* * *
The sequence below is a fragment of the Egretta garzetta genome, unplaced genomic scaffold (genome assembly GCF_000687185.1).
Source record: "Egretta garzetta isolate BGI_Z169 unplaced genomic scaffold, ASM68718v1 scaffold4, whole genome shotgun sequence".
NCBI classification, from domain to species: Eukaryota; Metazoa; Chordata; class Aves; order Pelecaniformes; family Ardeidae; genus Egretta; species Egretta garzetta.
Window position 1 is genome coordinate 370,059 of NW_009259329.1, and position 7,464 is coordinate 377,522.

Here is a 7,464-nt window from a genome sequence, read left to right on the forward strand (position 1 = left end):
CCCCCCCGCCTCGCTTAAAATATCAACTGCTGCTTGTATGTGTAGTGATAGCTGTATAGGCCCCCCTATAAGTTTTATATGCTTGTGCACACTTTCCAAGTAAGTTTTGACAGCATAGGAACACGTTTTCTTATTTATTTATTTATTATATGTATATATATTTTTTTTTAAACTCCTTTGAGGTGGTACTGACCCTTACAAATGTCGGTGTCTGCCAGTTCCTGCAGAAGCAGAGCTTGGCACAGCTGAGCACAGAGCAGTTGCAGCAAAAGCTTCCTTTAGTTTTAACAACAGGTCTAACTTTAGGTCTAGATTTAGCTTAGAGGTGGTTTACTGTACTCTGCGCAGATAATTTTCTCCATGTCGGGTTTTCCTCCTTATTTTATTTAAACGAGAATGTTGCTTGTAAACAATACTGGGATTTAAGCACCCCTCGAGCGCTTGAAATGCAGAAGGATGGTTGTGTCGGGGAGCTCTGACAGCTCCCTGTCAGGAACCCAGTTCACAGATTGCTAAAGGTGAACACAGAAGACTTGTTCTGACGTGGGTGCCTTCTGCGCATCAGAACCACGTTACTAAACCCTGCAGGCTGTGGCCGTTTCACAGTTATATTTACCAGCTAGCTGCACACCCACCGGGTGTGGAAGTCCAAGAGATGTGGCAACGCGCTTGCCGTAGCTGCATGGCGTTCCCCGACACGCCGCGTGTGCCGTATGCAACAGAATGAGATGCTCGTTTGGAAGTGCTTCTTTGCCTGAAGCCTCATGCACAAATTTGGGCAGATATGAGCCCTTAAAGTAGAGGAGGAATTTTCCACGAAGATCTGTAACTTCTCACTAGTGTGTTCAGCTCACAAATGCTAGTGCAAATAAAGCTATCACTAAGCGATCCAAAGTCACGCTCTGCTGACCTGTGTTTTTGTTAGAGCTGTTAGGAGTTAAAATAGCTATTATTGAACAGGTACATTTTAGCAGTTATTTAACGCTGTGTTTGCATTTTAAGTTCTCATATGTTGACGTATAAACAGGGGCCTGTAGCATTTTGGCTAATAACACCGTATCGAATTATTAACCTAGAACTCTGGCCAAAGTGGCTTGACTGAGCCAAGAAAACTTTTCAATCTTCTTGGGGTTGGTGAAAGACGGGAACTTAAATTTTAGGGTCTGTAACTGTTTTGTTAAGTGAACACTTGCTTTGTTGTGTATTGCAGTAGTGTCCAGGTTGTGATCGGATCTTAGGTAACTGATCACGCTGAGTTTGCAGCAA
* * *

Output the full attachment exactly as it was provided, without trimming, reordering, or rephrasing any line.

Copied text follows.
The sequence below is a fragment of the Egretta garzetta genome, unplaced genomic scaffold (genome assembly GCF_000687185.1).
Source record: "Egretta garzetta isolate BGI_Z169 unplaced genomic scaffold, ASM68718v1 scaffold4, whole genome shotgun sequence".
NCBI classification, from domain to species: Eukaryota; Metazoa; Chordata; class Aves; order Pelecaniformes; family Ardeidae; genus Egretta; species Egretta garzetta.
Window position 1 is genome coordinate 370,059 of NW_009259329.1, and position 7,464 is coordinate 377,522.

Here is a 7,464-nt window from a genome sequence, read left to right on the forward strand (position 1 = left end):
CCCCCCCGCCTCGCTTAAAATATCAACTGCTGCTTGTATGTGTAGTGATAGCTGTATAGGCCCCCCTATAAGTTTTATATGCTTGTGCACACTTTCCAAGTAAGTTTTGACAGCATAGGAACACGTTTTCTTATTTATTTATTTATTATATGTATATATATTTTTTTTTAAACTCCTTTGAGGTGGTACTGACCCTTACAAATGTCGGTGTCTGCCAGTTCCTGCAGAAGCAGAGCTTGGCACAGCTGAGCACAGAGCAGTTGCAGCAAAAGCTTCCTTTAGTTTTAACAACAGGTCTAACTTTAGGTCTAGATTTAGCTTAGAGGTGGTTTACTGTACTCTGCGCAGATAATTTTCTCCATGTCGGGTTTTCCTCCTTATTTTATTTAAACGAGAATGTTGCTTGTAAACAATACTGGGATTTAAGCACCCCTCGAGCGCTTGAAATGCAGAAGGATGGTTGTGTCGGGGAGCTCTGACAGCTCCCTGTCAGGAACCCAGTTCACAGATTGCTAAAGGTGAACACAGAAGACTTGTTCTGACGTGGGTGCCTTCTGCGCATCAGAACCACGTTACTAAACCCTGCAGGCTGTGGCCGTTTCACAGTTATATTTACCAGCTAGCTGCACACCCACCGGGTGTGGAAGTCCAAGAGATGTGGCAACGCGCTTGCCGTAGCTGCATGGCGTTCCCCGACACGCCGCGTGTGCCGTATGCAACAGAATGAGATGCTCGTTTGGAAGTGCTTCTTTGCCTGAAGCCTCATGCACAAATTTGGGCAGATATGAGCCCTTAAAGTAGAGGAGGAATTTTCCACGAAGATCTGTAACTTCTCACTAGTGTGTTCAGCTCACAAATGCTAGTGCAAATAAAGCTATCACTAAGCGATCCAAAGTCACGCTCTGCTGACCTGTGTTTTTGTTAGAGCTGTTAGGAGTTAAAATAGCTATTATTGAACAGGTACATTTTAGCAGTTATTTAACGCTGTGTTTGCATTTTAAGTTCTCATATGTTGACGTATAAACAGGGGCCTGTAGCATTTTGGCTAATAACACCGTATCGAATTATTAACCTAGAACTCTGGCCAAAGTGGCTTGACTGAGCCAAGAAAACTTTTCAATCTTCTTGGGGTTGGTGAAAGACGGGAACTTAAATTTTAGGGTCTGTAACTGTTTTGTTAAGTGAACACTTGCTTTGTTGTGTATTGCAGTAGTGTCCAGGTTGTGATCGGATCTTAGGTAACTGATCACGCTGAGTTTGCAGCAA